Lev: Journalism was my main extracurricular in high school and college, but I didn’t consider it as a career until I was 21. As soon as I decided I wanted to pursue journalism professionally, I realized the most fulfilling path would be to write about public policy and issues that really impact people’s lives. So, I moved to DC in 2016 for whatever reporting internships I could find, and miraculously, the second of those internships became my full-time job.
I write about health and science policy for the news website STAT, so it’s been an eventful four years, 2020 especially. But I haven’t just stayed in DC because of work – I love living here, Park View specifically. The Park View neighborhood is beautiful and walkable, I have made some amazing friends, and there’s great baseball, food, and music – which is all I really need.
Lev reporting for STAT on BBC News
Lev: This hypothetical post-pandemic Sunday seems exhausting and expensive, but since it’s a dream: I’d start slow and read in bed while I down a full French press, which happens most mornings. Later, I’d get brunch at the Ethiopian buffet at Heat Da Spot in Park View. Then I’d walk it off through Mt. Pleasant and into Rock Creek Park, grab beers on the Red Derby roof, and eventually find live music somewhere further south — Blues Alley, Kennedy Center, 9:30 Club, or The Anthem, depending what there is. And, if it’s possible, squeeze in a Nats game between the beer and the music.
Lev: I’ll give the quarantine version. Like many, I’ve stepped up my cooking/baking game, complete with a food-only Instagram (I don’t post much, though). Early on, I made challah almost every Friday afternoon — I got really perfectionist and scientific about it — until I realized that eating an entire loaf every weekend isn’t super healthy. My favorite new pandemic habit is that I’ve started keeping Shabbat. I turn off all electronics before lighting candles on Friday, maybe as a counter to the stress and work insanity that COVID-19 has brought. It’s incredibly calming. The lack of electronic distractions has re-taught me the skill of completely losing myself in a good book. I’ll often plow through a novel between Friday night and Saturday. If the weather is nice, I’ll go on a long walk. If I can plan ahead, I’ll invite a friend or see if someone wants to hang out from a responsible distance in Meridian Hill Park.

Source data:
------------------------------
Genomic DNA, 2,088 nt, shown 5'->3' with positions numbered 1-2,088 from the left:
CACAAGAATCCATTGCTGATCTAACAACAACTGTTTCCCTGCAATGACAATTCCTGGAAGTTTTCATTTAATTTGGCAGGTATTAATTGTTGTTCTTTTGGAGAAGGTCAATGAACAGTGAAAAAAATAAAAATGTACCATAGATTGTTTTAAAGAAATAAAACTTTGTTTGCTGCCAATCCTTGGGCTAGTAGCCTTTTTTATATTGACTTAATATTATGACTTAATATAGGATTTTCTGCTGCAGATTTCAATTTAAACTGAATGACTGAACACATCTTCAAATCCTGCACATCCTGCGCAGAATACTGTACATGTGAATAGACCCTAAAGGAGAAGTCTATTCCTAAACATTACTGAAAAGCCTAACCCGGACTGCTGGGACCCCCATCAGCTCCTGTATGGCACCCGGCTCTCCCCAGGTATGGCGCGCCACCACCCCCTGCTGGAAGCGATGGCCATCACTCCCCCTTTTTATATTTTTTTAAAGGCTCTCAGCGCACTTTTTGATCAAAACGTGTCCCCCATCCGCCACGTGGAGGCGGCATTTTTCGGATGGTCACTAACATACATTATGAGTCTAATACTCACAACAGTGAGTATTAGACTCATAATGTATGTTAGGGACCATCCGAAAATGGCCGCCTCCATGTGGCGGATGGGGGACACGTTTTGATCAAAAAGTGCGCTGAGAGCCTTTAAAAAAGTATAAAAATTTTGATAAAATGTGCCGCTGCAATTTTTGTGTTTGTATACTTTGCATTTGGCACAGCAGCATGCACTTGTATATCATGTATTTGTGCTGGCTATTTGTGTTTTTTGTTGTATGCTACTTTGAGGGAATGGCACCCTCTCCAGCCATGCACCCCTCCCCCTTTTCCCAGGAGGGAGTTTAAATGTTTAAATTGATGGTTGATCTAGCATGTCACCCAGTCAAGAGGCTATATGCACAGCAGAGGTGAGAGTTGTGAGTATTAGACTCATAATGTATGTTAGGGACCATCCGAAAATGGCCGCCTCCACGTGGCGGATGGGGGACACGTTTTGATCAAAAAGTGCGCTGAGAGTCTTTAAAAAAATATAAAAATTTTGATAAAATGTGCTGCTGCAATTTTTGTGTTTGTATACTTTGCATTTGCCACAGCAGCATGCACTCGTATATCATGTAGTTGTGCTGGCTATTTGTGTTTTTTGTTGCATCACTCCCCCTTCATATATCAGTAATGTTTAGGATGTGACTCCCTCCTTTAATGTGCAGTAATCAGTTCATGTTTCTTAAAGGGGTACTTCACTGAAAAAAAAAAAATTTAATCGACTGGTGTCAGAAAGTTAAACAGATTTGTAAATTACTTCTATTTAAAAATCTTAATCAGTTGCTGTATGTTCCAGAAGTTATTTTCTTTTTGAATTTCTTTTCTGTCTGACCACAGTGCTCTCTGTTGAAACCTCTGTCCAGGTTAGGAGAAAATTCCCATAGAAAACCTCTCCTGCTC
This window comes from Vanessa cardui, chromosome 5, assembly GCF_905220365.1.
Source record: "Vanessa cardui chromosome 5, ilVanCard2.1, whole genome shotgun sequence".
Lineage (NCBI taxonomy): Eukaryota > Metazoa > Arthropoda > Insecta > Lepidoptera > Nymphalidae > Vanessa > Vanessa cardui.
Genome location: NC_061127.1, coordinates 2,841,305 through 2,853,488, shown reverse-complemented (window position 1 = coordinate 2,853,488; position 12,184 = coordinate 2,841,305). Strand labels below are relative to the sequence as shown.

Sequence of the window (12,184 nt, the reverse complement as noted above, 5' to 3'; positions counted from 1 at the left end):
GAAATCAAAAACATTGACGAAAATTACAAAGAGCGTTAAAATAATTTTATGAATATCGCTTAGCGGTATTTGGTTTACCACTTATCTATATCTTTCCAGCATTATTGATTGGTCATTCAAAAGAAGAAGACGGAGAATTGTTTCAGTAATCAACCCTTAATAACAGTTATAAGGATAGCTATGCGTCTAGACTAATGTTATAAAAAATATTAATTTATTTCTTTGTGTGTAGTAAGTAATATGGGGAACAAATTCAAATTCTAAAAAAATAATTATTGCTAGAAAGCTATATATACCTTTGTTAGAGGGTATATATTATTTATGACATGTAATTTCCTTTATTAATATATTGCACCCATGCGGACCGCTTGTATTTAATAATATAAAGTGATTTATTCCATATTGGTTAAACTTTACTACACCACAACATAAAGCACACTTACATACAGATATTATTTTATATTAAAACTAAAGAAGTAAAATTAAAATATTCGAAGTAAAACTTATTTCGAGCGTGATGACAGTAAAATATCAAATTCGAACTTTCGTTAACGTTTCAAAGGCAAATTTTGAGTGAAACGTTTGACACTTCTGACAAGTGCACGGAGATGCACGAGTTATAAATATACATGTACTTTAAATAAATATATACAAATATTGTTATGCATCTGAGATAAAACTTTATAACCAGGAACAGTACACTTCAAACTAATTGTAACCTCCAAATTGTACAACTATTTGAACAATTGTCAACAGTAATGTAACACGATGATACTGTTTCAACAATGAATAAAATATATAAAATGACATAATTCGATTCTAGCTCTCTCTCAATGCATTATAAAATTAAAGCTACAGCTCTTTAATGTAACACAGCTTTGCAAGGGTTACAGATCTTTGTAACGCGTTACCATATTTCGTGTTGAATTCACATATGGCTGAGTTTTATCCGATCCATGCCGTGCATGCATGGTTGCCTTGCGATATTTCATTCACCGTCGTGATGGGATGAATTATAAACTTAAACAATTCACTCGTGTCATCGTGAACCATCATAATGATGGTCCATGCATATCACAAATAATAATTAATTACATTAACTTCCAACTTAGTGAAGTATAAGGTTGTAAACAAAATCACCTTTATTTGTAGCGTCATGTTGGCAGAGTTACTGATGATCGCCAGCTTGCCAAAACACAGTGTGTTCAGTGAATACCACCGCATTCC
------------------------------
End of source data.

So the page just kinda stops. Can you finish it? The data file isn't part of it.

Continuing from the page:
Lev with his cousin catching a baseball game
Lev: The first person who comes to mind is Chaim Potok, the rabbi and author. “The Chosen” was such a formative book for me as a kid. Early in my pandemic reading binge, I went back and reread it and its sequel, then tore through every word Potok ever wrote. His novels are really compelling and full of fantastic, understated commentary about how you can exist as an observant Jew and a modern, progressive-minded American at the same time.
Lev: Travel-wise, everywhere! I’d like to visit 100 countries eventually. Though right now I’m not close. I’ve traveled a ton in Latin America and some in Europe, but never to Asia or Africa, and lately my travel to-do list is getting scarily long. The very, very short version includes Vietnam, Turkey, Tanzania, and a Trans-Siberian Railway adventure (i.e. Russia, plus maybe Mongolia and China). My sister is currently living in Jerusalem, and for obvious reasons I haven’t been able to visit her. I’d love to go explore Israel more, and Palestine too. Lastly, my family briefly lived in Argentina when I was about 13, and I’ve only been back once. Buenos Aires is incredible and I’d really like to spend more time there.
Lev’s only pandemic haircut, from his Jerusalem-based sister
Lev: Everyone seems to talk about how they went to “camp.” Not me! Unless you count jazz camp.
The views and opinions expressed in this blog and on this website are solely those of the original authors. These views and opinions do not necessarily represent those of the organization GatherDC, the GatherDC staff, the GatherDC board, and/or any/all contributors to this site.